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Jun 19

The Hammock Diaries

Zack demonstrates the "feet-up lounger" position. Note the crossed-left foot positioning, the low wrap factor and edge-on head support technique. Perfect for hot early afternoons.

I arrived in Puerto Escondido with the full intention of taking a week off from my two-wheeled journey.  I needed a holiday from my holiday, as after 6 months on the bike I was feeling pretty worn out.  What I needed was a hammock on the beach with beers and good company close at hand.

I headed for Cabanas Buena Onda – a very low key hostel/cabanas right on the beach with camping – located near the La Punta, about 3km down the beach from the touristy surf town of Zicatela.  I had heard about this place from Marie and Johann (the swiss cyclists I rode with in Baja California (who are now in Colombia)) and they had raved that this was the spot for the road weary cyclist.  So I rolled up – drenched in sweat and covered in red dust – and checked into my hammock.

I had allowed for a stay of 7 days – thinking 5 would probably be enough – and I ended up staying for 10.

And I did very very little.

Surf at La Punta of Puerto Escondido

Master of the Hammock

With complete honesty, the majority of my time was spent in one of the dozens of hammocks (las hamacas in Spanish) scattered around Buena Onda.  The Oaxacan hammock is an unbelievably comfortable, versatile and adaptable piece of lounging equipment.  The beauty is in it’s simplicity: No sticks, no springs, just some woven string slung up to a couple of rafters or a couple of palm trees.  Yet, despite this simplicity, proper hammock usage is not something that can be learned overnight.

It’s a skill.

The master hammocker can comfortably use the hammock in a variety ways and in a variety of positions.  There are an intimidating number of factors that come into

Palapas at Buena Onda

play: Feet position, wrap factor, sling separation, hammock width, hammock entry spread, swing constant, and head support technique are just a few examples.  Using these tools a pro hammocker(s) can use the hammock as a chair, as a chair with a desk, as a feet-up lounger, or a horizontal bed, and that’s just the basics.

Beyond being fun – and incredibly comfortable once you have mastered the techniques – the hammock is also extremely practical.  It’s elevation off the ground serves many functions: it protects it’s occupant from run-off from the tropical rains, it keeps the snoozer safely out of harms way from ants, large 8-legged friends, sand fleas (if high enough), and many other pesky little insects.  It also keeps the dozer more cool as all sides of the body are exposed to the night air and to the night breezes.  Then, the next morning the hammock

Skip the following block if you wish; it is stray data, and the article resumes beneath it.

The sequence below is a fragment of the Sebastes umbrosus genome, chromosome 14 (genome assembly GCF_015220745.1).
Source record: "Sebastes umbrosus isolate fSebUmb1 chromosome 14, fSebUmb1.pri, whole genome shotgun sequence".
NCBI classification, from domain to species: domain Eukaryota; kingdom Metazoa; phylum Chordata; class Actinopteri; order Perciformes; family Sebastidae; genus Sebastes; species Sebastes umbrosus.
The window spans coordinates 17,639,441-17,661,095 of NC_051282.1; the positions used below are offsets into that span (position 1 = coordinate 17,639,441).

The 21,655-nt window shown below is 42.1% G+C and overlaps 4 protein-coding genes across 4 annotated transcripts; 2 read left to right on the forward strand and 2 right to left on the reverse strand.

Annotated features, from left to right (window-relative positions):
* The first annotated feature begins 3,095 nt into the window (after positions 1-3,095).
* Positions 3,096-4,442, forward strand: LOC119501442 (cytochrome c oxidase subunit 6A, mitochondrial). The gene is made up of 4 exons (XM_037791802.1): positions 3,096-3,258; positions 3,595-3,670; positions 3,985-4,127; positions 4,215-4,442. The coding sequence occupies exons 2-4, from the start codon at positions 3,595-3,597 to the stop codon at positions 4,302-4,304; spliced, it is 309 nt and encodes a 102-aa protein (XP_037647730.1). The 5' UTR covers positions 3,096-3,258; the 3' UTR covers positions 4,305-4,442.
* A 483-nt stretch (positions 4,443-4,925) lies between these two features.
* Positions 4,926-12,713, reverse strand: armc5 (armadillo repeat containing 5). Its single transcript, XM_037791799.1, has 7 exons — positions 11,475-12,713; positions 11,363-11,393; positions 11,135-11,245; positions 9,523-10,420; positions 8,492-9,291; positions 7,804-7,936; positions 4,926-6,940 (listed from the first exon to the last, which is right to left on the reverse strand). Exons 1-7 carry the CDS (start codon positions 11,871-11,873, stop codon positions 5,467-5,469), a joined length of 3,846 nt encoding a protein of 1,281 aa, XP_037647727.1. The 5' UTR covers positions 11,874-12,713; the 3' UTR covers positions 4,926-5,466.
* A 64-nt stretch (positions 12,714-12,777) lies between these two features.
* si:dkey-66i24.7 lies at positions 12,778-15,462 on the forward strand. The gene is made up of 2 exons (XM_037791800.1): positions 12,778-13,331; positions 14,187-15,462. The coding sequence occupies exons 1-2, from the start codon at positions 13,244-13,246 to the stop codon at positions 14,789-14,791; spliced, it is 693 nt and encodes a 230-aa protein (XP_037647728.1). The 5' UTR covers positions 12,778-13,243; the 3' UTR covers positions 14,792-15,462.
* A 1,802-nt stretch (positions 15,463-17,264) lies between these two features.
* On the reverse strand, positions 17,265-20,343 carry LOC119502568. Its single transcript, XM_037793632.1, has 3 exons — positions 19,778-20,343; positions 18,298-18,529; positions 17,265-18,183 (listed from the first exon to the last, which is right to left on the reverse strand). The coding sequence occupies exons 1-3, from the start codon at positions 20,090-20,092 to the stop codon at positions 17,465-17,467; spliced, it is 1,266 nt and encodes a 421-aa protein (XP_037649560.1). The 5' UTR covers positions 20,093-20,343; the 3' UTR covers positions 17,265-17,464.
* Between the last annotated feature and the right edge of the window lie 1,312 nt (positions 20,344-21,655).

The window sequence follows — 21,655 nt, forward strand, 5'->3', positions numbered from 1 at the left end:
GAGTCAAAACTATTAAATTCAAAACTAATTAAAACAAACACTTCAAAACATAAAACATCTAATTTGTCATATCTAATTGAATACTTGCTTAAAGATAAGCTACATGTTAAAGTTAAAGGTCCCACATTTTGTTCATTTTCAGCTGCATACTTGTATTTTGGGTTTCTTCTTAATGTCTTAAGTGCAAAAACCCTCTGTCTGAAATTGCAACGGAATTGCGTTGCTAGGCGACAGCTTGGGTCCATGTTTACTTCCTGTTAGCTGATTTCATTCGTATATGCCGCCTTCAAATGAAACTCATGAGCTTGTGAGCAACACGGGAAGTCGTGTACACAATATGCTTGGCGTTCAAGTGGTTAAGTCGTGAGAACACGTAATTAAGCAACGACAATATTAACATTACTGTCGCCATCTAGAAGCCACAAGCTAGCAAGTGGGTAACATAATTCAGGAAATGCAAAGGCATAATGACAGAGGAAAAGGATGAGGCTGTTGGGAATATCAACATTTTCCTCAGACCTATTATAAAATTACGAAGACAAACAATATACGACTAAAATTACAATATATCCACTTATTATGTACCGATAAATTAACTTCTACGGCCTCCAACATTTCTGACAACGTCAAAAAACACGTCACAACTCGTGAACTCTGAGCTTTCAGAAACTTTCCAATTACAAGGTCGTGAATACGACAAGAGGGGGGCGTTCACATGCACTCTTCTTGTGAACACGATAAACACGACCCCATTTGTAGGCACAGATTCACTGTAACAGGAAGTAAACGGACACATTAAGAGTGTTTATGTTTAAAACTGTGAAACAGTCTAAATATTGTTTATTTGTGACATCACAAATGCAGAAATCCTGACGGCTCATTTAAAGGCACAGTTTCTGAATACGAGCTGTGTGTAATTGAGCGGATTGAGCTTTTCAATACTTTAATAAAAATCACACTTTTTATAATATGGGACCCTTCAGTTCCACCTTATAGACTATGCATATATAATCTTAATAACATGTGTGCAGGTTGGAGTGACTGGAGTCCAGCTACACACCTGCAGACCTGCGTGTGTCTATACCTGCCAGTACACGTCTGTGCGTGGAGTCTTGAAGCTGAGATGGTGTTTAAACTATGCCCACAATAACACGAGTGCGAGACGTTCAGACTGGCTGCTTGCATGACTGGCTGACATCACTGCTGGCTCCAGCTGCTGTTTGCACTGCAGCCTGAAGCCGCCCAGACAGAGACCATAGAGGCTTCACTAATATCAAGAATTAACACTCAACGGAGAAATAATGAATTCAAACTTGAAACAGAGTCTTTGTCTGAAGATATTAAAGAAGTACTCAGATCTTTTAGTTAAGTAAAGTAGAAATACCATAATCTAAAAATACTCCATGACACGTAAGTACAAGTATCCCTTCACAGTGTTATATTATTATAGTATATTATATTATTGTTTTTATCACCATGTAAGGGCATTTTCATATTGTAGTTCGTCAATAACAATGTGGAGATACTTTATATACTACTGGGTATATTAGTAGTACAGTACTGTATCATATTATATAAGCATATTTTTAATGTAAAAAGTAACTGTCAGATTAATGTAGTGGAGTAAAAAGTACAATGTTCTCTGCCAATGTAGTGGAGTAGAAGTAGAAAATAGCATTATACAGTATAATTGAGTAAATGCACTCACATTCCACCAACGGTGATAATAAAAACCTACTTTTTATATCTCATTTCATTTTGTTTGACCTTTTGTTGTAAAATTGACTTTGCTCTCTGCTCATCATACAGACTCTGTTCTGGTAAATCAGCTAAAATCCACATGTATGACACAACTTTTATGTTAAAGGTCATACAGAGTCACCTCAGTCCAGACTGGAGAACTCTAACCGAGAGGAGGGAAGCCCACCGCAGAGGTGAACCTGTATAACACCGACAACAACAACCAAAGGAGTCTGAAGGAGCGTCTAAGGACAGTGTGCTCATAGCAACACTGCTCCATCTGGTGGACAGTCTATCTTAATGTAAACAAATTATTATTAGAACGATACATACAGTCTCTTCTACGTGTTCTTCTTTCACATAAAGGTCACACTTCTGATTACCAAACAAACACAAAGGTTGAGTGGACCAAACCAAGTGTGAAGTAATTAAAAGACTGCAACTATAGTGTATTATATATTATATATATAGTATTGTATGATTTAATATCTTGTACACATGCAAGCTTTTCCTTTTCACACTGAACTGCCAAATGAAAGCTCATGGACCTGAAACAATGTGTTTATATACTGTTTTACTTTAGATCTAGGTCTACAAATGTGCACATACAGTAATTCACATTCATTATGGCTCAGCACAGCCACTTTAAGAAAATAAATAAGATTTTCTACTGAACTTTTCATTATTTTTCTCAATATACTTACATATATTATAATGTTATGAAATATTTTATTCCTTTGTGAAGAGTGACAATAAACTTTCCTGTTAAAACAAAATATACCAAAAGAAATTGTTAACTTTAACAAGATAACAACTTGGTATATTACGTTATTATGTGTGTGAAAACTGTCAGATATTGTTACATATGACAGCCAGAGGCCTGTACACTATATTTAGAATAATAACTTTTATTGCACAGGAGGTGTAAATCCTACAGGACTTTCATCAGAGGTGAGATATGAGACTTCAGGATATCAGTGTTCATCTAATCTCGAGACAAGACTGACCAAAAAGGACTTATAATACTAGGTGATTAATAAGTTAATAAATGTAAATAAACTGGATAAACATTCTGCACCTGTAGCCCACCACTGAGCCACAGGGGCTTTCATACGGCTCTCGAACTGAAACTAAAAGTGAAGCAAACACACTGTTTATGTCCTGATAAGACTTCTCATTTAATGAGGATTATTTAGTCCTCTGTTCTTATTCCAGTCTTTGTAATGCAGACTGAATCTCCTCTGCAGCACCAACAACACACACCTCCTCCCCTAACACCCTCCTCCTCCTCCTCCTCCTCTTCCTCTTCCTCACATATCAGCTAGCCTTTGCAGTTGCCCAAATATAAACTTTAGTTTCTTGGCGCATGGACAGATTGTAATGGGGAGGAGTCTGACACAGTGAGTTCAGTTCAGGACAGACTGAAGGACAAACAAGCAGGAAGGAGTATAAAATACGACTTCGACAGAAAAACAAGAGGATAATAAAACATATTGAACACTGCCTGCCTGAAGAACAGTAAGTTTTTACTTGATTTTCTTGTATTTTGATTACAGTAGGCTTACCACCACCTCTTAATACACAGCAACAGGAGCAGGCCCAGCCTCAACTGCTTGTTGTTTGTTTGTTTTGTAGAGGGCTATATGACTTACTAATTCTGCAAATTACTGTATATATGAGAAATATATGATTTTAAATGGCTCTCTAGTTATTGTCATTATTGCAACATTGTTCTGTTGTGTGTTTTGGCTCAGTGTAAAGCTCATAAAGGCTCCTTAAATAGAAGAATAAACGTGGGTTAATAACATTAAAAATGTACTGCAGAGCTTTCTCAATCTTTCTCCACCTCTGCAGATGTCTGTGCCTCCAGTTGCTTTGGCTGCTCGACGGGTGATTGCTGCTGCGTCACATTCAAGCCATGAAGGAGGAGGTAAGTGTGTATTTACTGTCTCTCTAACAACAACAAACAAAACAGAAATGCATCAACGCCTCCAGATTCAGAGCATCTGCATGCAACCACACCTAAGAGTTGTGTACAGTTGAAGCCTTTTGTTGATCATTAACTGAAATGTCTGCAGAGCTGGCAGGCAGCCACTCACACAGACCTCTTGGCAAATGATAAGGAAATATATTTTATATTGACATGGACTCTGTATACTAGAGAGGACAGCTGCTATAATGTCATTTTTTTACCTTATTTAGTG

Zack demonstrates the "horizontal bed" position. Note the "one-a-side" feet positions, the large wrap factor and the central head support technique. Perfect for that cool early morning nap, or for sleeping at night.

can easily be tied up to clear room in your dwelling, or it can be unslung and easily transported to a better location out of the sun or into the breeze.  Finally, a low slung hammock means that your beer stuck into the cool sand is always within easy reach.

It was hard work, but I made a concerted effort to get a decent amount of “hammock time” each day, and I am now a master of the art.  I don’t like to brag…. but you could say that I am a natural.

A routine of very little

After a couple of days of doing nothing I developed a routine that I would not-so-devotedly keep to for my entire time at Buena Onda.  It involved primarily a rotation of sleeping, eating, socialising, napping, eating, napping, socialising, drinking, going out, and then sleeping again.

That was the beauty of Buena Onda, one could easily pass an entire day by just lazing around but never feel bored.

The social area of Buena Onda

For me personally, I probably would have gotten restless if it hadn’t been for the quality mix of people staying at Buena Onda.  For starters, about half of the guests were spanish speakers, most from Mexico City, and the rest from other countries like Spain, Argentina, and Venezuela, so not only could I continue practicing my spanish, but I could get a taster of a range of accents.  Beyond the spanish speakers there was also a disproportionately high number of Melbournites present, most of whom had spent the last six months studying spanish in Guadalajara, so it was nice to reminisce all things Melbourne (Australia not Florida) and Guadalajara whilst making new friends that I would very likely see again in the near future.

And so in my routine of very little, each glorious day quietly slipped by with nary a need to don t-shirt or flip-flops, until one morning I woke up and with a shock I saw that I had deep and permanent overlapping hammock prints criss-crossed into my back.

Suddenly I knew that the time had come to leave.  Not today… but maybe tomorrow?  hmmm… Maybe.

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